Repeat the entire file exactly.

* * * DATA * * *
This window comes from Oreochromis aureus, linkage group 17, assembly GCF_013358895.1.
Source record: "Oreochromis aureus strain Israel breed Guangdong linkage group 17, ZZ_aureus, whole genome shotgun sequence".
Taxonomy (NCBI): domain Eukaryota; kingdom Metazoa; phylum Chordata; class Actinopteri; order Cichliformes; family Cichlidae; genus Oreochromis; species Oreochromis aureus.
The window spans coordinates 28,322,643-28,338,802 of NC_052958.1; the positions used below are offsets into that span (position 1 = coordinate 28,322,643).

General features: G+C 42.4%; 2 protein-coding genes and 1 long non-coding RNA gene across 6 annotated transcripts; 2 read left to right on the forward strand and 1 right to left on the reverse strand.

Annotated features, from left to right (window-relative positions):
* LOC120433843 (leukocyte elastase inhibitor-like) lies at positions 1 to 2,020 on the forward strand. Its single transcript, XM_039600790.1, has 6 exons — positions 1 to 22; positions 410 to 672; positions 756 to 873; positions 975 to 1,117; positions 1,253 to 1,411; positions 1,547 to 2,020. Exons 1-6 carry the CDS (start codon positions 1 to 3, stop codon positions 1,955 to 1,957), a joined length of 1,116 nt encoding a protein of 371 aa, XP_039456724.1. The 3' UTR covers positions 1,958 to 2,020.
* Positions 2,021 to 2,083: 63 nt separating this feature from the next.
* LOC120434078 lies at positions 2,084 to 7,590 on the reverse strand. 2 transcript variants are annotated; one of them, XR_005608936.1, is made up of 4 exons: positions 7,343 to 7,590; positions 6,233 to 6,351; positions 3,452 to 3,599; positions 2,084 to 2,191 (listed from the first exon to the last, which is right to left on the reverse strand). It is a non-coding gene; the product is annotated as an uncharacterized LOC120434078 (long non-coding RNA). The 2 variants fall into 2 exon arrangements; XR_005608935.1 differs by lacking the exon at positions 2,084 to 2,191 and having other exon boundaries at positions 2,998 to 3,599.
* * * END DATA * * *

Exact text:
This window comes from Oreochromis aureus, linkage group 17, assembly GCF_013358895.1.
Source record: "Oreochromis aureus strain Israel breed Guangdong linkage group 17, ZZ_aureus, whole genome shotgun sequence".
Taxonomy (NCBI): domain Eukaryota; kingdom Metazoa; phylum Chordata; class Actinopteri; order Cichliformes; family Cichlidae; genus Oreochromis; species Oreochromis aureus.
The window spans coordinates 28,322,643-28,338,802 of NC_052958.1; the positions used below are offsets into that span (position 1 = coordinate 28,322,643).

General features: G+C 42.4%; 2 protein-coding genes and 1 long non-coding RNA gene across 6 annotated transcripts; 2 read left to right on the forward strand and 1 right to left on the reverse strand.

Annotated features, from left to right (window-relative positions):
* LOC120433843 (leukocyte elastase inhibitor-like) lies at positions 1 to 2,020 on the forward strand. Its single transcript, XM_039600790.1, has 6 exons — positions 1 to 22; positions 410 to 672; positions 756 to 873; positions 975 to 1,117; positions 1,253 to 1,411; positions 1,547 to 2,020. Exons 1-6 carry the CDS (start codon positions 1 to 3, stop codon positions 1,955 to 1,957), a joined length of 1,116 nt encoding a protein of 371 aa, XP_039456724.1. The 3' UTR covers positions 1,958 to 2,020.
* Positions 2,021 to 2,083: 63 nt separating this feature from the next.
* LOC120434078 lies at positions 2,084 to 7,590 on the reverse strand. 2 transcript variants are annotated; one of them, XR_005608936.1, is made up of 4 exons: positions 7,343 to 7,590; positions 6,233 to 6,351; positions 3,452 to 3,599; positions 2,084 to 2,191 (listed from the first exon to the last, which is right to left on the reverse strand). It is a non-coding gene; the product is annotated as an uncharacterized LOC120434078 (long non-coding RNA). The 2 variants fall into 2 exon arrangements; XR_005608935.1 differs by lacking the exon at positions 2,084 to 2,191 and having other exon boundaries at positions 2,998 to 3,599.